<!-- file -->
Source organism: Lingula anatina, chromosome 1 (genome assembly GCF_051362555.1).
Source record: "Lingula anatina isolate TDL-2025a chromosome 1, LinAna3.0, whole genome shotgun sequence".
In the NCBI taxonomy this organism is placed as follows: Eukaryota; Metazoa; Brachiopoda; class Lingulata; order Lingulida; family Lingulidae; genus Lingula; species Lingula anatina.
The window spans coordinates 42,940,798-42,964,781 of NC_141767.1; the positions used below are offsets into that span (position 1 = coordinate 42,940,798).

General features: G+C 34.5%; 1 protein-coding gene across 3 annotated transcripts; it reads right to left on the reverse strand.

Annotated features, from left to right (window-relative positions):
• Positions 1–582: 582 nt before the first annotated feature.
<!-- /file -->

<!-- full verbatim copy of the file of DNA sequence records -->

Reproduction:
Source organism: Lingula anatina, chromosome 1 (genome assembly GCF_051362555.1).
Source record: "Lingula anatina isolate TDL-2025a chromosome 1, LinAna3.0, whole genome shotgun sequence".
In the NCBI taxonomy this organism is placed as follows: Eukaryota; Metazoa; Brachiopoda; class Lingulata; order Lingulida; family Lingulidae; genus Lingula; species Lingula anatina.
The window spans coordinates 42,940,798-42,964,781 of NC_141767.1; the positions used below are offsets into that span (position 1 = coordinate 42,940,798).

General features: G+C 34.5%; 1 protein-coding gene across 3 annotated transcripts; it reads right to left on the reverse strand.

Annotated features, from left to right (window-relative positions):
• Positions 1–582: 582 nt before the first annotated feature.